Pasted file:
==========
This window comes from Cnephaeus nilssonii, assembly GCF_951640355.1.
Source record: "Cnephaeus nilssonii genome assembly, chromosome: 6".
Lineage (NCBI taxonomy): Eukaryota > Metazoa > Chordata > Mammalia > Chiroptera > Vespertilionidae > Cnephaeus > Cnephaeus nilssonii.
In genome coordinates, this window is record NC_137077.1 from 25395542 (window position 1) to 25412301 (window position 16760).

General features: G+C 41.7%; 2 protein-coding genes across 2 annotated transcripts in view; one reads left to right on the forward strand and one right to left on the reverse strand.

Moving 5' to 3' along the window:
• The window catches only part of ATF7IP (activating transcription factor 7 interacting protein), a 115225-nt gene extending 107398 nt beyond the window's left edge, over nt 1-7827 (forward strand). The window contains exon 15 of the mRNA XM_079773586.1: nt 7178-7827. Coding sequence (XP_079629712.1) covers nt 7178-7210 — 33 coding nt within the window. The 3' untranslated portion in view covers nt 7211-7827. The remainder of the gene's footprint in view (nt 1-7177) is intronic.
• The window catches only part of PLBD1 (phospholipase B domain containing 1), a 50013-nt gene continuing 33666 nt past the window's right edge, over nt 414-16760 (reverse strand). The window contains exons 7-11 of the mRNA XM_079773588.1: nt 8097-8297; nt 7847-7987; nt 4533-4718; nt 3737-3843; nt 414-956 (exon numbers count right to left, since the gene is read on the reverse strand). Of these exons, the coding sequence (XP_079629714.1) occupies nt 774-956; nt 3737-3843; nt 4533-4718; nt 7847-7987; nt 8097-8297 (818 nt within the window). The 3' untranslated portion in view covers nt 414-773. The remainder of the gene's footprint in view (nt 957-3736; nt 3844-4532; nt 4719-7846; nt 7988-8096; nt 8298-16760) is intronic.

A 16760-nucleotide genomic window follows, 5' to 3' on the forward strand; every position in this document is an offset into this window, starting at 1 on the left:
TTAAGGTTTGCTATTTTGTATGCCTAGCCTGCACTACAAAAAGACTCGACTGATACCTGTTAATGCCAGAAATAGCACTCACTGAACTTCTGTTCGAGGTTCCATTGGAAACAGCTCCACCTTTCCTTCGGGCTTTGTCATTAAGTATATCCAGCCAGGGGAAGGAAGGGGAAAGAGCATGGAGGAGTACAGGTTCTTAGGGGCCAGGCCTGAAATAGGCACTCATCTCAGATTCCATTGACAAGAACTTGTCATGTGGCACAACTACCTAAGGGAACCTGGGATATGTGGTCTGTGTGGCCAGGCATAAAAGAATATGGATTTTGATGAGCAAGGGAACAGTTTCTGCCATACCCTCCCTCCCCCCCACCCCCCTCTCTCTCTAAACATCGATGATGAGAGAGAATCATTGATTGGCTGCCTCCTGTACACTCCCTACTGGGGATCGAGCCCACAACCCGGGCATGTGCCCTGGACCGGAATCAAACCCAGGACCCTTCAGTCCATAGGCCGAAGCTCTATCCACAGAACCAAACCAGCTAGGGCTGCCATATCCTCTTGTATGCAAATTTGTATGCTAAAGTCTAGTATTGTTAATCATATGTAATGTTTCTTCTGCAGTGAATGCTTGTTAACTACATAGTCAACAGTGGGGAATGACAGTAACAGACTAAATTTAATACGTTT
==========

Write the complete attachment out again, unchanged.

This window comes from Cnephaeus nilssonii, assembly GCF_951640355.1.
Source record: "Cnephaeus nilssonii genome assembly, chromosome: 6".
Lineage (NCBI taxonomy): Eukaryota > Metazoa > Chordata > Mammalia > Chiroptera > Vespertilionidae > Cnephaeus > Cnephaeus nilssonii.
In genome coordinates, this window is record NC_137077.1 from 25395542 (window position 1) to 25412301 (window position 16760).

General features: G+C 41.7%; 2 protein-coding genes across 2 annotated transcripts in view; one reads left to right on the forward strand and one right to left on the reverse strand.

Moving 5' to 3' along the window:
• The window catches only part of ATF7IP (activating transcription factor 7 interacting protein), a 115225-nt gene extending 107398 nt beyond the window's left edge, over nt 1-7827 (forward strand). The window contains exon 15 of the mRNA XM_079773586.1: nt 7178-7827. Coding sequence (XP_079629712.1) covers nt 7178-7210 — 33 coding nt within the window. The 3' untranslated portion in view covers nt 7211-7827. The remainder of the gene's footprint in view (nt 1-7177) is intronic.
• The window catches only part of PLBD1 (phospholipase B domain containing 1), a 50013-nt gene continuing 33666 nt past the window's right edge, over nt 414-16760 (reverse strand). The window contains exons 7-11 of the mRNA XM_079773588.1: nt 8097-8297; nt 7847-7987; nt 4533-4718; nt 3737-3843; nt 414-956 (exon numbers count right to left, since the gene is read on the reverse strand). Of these exons, the coding sequence (XP_079629714.1) occupies nt 774-956; nt 3737-3843; nt 4533-4718; nt 7847-7987; nt 8097-8297 (818 nt within the window). The 3' untranslated portion in view covers nt 414-773. The remainder of the gene's footprint in view (nt 957-3736; nt 3844-4532; nt 4719-7846; nt 7988-8096; nt 8298-16760) is intronic.

A 16760-nucleotide genomic window follows, 5' to 3' on the forward strand; every position in this document is an offset into this window, starting at 1 on the left:
TTAAGGTTTGCTATTTTGTATGCCTAGCCTGCACTACAAAAAGACTCGACTGATACCTGTTAATGCCAGAAATAGCACTCACTGAACTTCTGTTCGAGGTTCCATTGGAAACAGCTCCACCTTTCCTTCGGGCTTTGTCATTAAGTATATCCAGCCAGGGGAAGGAAGGGGAAAGAGCATGGAGGAGTACAGGTTCTTAGGGGCCAGGCCTGAAATAGGCACTCATCTCAGATTCCATTGACAAGAACTTGTCATGTGGCACAACTACCTAAGGGAACCTGGGATATGTGGTCTGTGTGGCCAGGCATAAAAGAATATGGATTTTGATGAGCAAGGGAACAGTTTCTGCCATACCCTCCCTCCCCCCCACCCCCCTCTCTCTCTAAACATCGATGATGAGAGAGAATCATTGATTGGCTGCCTCCTGTACACTCCCTACTGGGGATCGAGCCCACAACCCGGGCATGTGCCCTGGACCGGAATCAAACCCAGGACCCTTCAGTCCATAGGCCGAAGCTCTATCCACAGAACCAAACCAGCTAGGGCTGCCATATCCTCTTGTATGCAAATTTGTATGCTAAAGTCTAGTATTGTTAATCATATGTAATGTTTCTTCTGCAGTGAATGCTTGTTAACTACATAGTCAACAGTGGGGAATGACAGTAACAGACTAAATTTAATACGTTT